P.O.S. unites hip hop and punk-rock spirit | Music | Pittsburgh | Pittsburgh City Paper

P.O.S. unites hip hop and punk-rock spirit

In the wake of Limp Bizkit and Linkin Park, rap-rock might seem neither contemporaneous nor appealing. Yet of late there's been a raft of Midwestern rappers -- like Cage, Atmosphere and Eyedea & Abilities -- trying to repurpose rock from a hip-hop perspective. But none of them match the intensity of Minneapolis' Stefon Alexander, a.k.a. P.O.S.

Growing up, Alexander gravitated toward punk rock, where he found purpose and an answer to his feelings of alienation. "It helped me define where my place was, and punk taught me a lot about how life works," he says. He learned to play guitar and started a punk band while in junior high, inspired by Black Flag and Minor Threat. Toward the end of high school, he came to appreciate rap, and for the past decade he's been forging an uneasy alliance between the two. 

Across three albums, P.O.S.'s deft, spiraling rhyme, suggestive in tone and tenor of underground "backpacker" rap, merges with crashing guitars and ominous, clanging beats.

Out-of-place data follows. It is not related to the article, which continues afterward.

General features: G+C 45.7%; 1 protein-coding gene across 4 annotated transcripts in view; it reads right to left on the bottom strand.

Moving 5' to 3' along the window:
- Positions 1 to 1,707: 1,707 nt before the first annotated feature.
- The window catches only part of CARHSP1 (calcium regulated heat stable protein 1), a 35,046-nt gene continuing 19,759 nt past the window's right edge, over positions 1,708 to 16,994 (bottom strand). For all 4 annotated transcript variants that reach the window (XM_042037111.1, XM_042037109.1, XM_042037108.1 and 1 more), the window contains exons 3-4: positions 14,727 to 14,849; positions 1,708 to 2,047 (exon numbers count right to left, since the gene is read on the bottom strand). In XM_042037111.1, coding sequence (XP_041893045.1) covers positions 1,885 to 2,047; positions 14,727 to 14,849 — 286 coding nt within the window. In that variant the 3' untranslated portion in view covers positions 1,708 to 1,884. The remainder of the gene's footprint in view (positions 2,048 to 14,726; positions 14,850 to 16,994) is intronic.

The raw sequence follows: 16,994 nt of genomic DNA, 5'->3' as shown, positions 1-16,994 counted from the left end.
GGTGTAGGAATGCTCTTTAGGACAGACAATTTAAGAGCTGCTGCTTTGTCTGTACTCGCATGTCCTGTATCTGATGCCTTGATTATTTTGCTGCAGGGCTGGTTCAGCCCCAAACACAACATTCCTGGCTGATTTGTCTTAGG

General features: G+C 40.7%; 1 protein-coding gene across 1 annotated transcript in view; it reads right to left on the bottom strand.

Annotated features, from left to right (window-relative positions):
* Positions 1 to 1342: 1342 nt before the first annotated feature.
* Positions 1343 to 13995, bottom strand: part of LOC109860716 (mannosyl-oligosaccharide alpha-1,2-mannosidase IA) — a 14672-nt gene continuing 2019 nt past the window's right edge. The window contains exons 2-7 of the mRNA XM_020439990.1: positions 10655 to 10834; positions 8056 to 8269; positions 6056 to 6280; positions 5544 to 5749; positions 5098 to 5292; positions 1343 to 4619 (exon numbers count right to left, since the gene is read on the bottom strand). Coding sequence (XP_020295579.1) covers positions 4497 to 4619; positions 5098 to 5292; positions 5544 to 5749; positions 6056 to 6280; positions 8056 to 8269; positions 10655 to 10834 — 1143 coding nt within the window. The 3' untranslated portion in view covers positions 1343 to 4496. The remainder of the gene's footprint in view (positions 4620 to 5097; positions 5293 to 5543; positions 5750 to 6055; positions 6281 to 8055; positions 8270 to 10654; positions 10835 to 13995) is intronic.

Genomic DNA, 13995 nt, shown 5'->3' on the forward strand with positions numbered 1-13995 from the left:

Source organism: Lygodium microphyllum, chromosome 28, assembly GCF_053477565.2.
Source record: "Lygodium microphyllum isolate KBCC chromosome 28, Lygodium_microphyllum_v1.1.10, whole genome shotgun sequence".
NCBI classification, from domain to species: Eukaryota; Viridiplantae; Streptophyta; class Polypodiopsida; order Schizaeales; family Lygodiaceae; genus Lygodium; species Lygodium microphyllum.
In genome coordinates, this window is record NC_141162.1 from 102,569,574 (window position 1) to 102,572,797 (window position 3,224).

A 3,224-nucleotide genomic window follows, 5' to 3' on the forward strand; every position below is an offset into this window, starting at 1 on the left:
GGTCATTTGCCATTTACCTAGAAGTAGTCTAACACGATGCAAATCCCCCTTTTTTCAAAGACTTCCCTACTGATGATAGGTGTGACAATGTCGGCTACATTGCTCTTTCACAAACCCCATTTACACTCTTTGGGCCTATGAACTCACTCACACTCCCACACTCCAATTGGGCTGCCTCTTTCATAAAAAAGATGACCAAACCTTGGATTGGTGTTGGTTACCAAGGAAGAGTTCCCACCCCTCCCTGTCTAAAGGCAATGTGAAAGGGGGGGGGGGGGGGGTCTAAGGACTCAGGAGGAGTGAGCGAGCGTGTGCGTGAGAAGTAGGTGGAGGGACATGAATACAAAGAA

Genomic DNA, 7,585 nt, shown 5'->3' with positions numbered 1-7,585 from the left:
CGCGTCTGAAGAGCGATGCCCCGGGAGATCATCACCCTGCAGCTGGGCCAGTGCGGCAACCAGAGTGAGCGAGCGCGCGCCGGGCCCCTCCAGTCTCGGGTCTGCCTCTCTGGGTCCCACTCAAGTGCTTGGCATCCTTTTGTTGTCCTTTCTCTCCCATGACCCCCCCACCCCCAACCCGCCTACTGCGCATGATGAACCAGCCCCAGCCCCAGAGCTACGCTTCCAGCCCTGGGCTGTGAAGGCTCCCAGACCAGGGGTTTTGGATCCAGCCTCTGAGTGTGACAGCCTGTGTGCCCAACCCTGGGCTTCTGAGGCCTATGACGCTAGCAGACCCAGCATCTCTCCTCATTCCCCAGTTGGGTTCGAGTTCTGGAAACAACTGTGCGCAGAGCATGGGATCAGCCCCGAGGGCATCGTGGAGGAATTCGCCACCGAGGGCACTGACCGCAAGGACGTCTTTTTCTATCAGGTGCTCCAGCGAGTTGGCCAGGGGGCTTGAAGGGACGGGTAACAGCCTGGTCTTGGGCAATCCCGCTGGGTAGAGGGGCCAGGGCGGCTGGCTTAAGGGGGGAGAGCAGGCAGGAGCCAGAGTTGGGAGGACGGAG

He's hit the road hard since the release of his 2006 second album, Audition. Three of the past four summers were spent on the Warped Tour, where he forsakes the stage for an equipment case on which he stands, surrounded by the crowd, collapsing the distance between the audience and performer in true punk-rock style. The close proximity only serves to energize him, as he seems to thrive like a street performer, making his case face-to-face.

Despite a steadily rising profile and diverse fan base, P.O.S. is less interested in looking backward than looking forward, and more enthused by the power of the people than by the ego of the individual. He says he relishes the challenge of converting new fans, and consequently spends much of his time supporting larger hard rock acts like Underoath (whom he sampled on Audition's thudding "P.O.S. Is Ruining My Life"), or metalcore tour headliner, Saosin. 

And P.O.S. still harbors a passion for punk-rock provocation and rhetoric. He references Karl Marx on the politically tinged, 96-second track, "Yeah Right (Science Science)," and on his latest album, Never Better, he cops Fugazi's "Five Corporations" for the business-as-usual, blind-eye and bailout busting, emperor's-buck-naked ode, "Savion Glover."


Pac Tour featuring P.O.S., Saosin, Innerpartysystem and Eye Alaska. 5 p.m. Sun., Nov. 29. Altar Bar, 1620 Penn Ave., Strip District. $15. All ages. 412-236-2877 or www.altarbarpittsburgh.com

P.O.S. unites hip hop and punk-rock spirit
Never better: P.O.S.